Roadwork Ahead

Let’s keep this one short. It’s summer, and I’m on vacation. While I’m not really going anywhere, I have been thinking about roads, and, in particular, bridges. I can’t get Road To Nowhere by The Talking Heads out of my head. Bridge Over Troubled Water by Simon and Garfunkel can bring a tear to my eye, and Under the Bridge by the Red Hot Chili Peppers seems like an appropriate song for what can be lonely times of late. Normally this is the time of year when my family hits the roads to visit friends and family. Road trips make me think of the thrill of reading and riding along with Jack Kerouac’s On the Road, but Cormac McCarthy’s The Road seems too frightening right now. Oftentimes, when one is on a road trip, one has an idea where one is headed, perhaps even with certain stops planned along the way. The road I feel like I’m on now is the sort that is shrouded in dense fog, the kind where the fog lights only illuminate the few feet ahead. Trying to see further with headlights only makes visibility more opaque, which forces a sudden surge of adrenalin and makes one pump the brakes!

The other day, while looking for something to entertain myself, I watched the movie A Bridge Too Far. (Actually, it took me two nights because I fell asleep the first night.) I was hoping, if only for a few hours, to escape the real world. This word, “bridge,” had implanted itself on my subconscious and had clearly led me to this film title. People – myself included – have been talking a lot about just needing to create a bridge from the current public health crises to a future when an effective treatment or vaccine for Covid-19 is found. It is, we all hope, a temporary situation. Of course it is! People stress that furloughs are temporary and that only short term loans and unemployment insurance are necessary to tide us over until the crisis passes. But now there is another important and long overdue challenge resurfacing – the scourge of systemic racism. This has been a bridge to equality all of us have not yet been able to cross. The bridges being discussed now are the broken ones that fail to connect cities and towns, socioeconomic classes, ideologies, and people. Actual bridges are now being occupied by protesters to highlight just the latest social injustices. So many bridges – literal, metaphorical, and cliché. A bridge loan, a Bridge to the Future, A Bridge to Nowhere, A Bridge to the 21st Century. The Edmund Pettus Bridge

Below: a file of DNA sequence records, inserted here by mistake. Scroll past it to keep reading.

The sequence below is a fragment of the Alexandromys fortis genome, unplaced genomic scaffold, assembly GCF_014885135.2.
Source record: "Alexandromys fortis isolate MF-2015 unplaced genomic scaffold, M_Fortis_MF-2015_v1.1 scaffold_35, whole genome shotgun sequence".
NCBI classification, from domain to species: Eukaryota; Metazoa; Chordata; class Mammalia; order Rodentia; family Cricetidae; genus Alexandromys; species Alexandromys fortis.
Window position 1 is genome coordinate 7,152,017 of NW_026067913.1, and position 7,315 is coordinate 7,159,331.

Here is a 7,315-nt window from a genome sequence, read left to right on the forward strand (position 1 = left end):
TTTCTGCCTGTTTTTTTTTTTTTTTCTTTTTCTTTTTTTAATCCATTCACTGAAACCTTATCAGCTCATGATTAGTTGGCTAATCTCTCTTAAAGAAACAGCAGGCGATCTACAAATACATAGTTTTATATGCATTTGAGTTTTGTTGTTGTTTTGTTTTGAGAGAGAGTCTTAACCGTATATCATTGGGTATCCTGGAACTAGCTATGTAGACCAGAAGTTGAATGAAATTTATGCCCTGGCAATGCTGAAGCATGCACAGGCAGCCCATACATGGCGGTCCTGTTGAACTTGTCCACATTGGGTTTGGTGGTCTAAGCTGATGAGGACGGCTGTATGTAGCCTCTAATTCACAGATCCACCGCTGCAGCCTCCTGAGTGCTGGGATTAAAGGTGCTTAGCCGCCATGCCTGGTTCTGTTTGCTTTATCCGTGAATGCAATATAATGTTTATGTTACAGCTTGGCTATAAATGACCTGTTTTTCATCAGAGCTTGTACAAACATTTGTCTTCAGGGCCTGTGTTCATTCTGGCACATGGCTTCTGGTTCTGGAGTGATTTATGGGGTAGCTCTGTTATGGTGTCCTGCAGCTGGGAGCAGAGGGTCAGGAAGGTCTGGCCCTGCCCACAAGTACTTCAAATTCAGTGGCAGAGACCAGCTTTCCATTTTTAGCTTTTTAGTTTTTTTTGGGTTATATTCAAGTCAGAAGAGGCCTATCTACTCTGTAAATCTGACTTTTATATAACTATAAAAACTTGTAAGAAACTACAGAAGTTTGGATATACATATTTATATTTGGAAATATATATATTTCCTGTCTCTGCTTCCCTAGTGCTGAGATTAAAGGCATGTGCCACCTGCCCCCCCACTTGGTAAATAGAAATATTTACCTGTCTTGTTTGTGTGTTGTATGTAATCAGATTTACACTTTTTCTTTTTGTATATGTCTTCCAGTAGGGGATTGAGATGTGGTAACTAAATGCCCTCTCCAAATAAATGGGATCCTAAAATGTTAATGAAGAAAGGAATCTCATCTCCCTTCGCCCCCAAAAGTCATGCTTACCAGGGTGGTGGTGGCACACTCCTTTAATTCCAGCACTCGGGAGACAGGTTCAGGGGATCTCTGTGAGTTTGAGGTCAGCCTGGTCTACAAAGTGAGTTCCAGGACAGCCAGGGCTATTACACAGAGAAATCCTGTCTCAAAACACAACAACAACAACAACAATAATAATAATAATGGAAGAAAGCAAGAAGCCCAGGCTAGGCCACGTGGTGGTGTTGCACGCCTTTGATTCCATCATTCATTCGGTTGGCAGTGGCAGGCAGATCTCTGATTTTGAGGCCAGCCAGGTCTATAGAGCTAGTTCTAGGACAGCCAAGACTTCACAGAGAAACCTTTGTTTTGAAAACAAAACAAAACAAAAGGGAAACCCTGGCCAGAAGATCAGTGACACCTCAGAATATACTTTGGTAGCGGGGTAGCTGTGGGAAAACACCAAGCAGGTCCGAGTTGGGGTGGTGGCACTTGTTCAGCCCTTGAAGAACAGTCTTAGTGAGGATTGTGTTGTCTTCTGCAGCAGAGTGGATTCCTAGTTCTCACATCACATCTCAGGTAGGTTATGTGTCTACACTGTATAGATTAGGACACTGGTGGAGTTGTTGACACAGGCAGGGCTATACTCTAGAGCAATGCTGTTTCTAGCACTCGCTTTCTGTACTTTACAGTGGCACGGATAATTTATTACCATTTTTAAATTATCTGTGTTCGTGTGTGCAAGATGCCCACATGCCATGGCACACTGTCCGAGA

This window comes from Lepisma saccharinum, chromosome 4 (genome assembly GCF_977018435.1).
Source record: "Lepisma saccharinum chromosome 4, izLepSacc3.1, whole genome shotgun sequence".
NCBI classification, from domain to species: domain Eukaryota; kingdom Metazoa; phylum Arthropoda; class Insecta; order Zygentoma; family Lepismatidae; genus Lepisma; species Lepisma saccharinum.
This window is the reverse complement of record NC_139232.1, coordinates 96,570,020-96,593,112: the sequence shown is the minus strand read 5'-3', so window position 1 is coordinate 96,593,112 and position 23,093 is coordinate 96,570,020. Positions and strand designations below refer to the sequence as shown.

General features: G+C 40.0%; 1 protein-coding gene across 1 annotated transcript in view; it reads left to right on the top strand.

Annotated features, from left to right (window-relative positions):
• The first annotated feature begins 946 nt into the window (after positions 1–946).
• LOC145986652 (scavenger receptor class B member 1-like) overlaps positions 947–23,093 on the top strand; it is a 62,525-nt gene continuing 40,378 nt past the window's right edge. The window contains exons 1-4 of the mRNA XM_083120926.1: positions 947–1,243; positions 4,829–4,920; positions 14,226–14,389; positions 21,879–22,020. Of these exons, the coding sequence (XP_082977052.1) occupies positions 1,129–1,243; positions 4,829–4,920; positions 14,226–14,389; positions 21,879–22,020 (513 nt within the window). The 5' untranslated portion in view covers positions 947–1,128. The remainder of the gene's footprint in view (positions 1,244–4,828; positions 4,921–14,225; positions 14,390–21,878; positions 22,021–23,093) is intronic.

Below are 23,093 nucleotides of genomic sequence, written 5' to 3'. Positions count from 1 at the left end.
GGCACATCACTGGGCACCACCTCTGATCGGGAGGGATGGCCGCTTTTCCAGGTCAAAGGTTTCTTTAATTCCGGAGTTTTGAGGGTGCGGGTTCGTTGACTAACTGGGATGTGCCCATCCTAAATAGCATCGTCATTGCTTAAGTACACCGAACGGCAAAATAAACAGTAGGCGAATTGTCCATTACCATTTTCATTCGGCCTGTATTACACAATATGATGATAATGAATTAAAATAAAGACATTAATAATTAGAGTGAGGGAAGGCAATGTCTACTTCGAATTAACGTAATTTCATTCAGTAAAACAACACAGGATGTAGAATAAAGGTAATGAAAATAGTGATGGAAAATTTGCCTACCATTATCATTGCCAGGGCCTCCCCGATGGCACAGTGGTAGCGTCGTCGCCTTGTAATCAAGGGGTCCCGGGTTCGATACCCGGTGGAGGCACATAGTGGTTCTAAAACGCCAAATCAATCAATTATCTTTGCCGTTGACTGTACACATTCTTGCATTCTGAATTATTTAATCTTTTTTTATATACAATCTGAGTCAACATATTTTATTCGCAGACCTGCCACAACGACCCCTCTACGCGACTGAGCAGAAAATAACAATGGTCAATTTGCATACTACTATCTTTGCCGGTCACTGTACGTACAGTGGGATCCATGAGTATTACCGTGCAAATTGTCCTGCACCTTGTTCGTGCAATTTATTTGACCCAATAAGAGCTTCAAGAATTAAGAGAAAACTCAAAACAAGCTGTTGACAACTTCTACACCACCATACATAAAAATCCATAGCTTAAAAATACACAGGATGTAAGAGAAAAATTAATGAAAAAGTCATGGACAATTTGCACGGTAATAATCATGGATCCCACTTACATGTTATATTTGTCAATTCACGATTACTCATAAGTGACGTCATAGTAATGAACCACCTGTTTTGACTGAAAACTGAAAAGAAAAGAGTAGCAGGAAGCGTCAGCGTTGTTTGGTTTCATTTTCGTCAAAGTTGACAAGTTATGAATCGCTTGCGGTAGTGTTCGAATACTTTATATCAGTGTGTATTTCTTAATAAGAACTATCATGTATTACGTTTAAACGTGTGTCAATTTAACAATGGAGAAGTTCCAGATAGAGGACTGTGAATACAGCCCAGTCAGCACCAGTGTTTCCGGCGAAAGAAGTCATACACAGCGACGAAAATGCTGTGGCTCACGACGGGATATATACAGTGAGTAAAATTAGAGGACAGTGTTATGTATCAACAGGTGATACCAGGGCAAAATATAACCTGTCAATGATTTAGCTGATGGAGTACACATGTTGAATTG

I do think we’re on one side of a bridge, and I do think it will stretch to the other side. But it’s too foggy right now for me to see how long this bridge is or what’s actually on the other side. It’s disorienting. I can’t get a sense of how far we’ve come or how far we’ve got to go, and I can’t tell how far it is below. I do know that we can’t stay where we are, and I really don’t want to go back to where I was. The only hope I have – the only hope we have – is to keep progressing. If the arc of the moral universe is long and if it bends towards justice – and I believe it does – then let that arc be the bridge we take and let’s work so that it is NOT a bridge too far.

Many are speculating on what the fall and winter will be like, what our libraries and schools will be like – what will be our “new normal.” We are now asking what our country and world will be like. I have to say, while I listen to a lot of opinions, I am not putting too much stock in any one forecast. Most oddsmakers hedge their bets and I, for one, will simply do the best I can to be prepared and ready for whatever may come, but I will not attach myself to any one view until the fog lifts and I can see where my next step will land. In the meantime, wearing a mask at a Black Lives Matter march seems like a pretty good road to travel.

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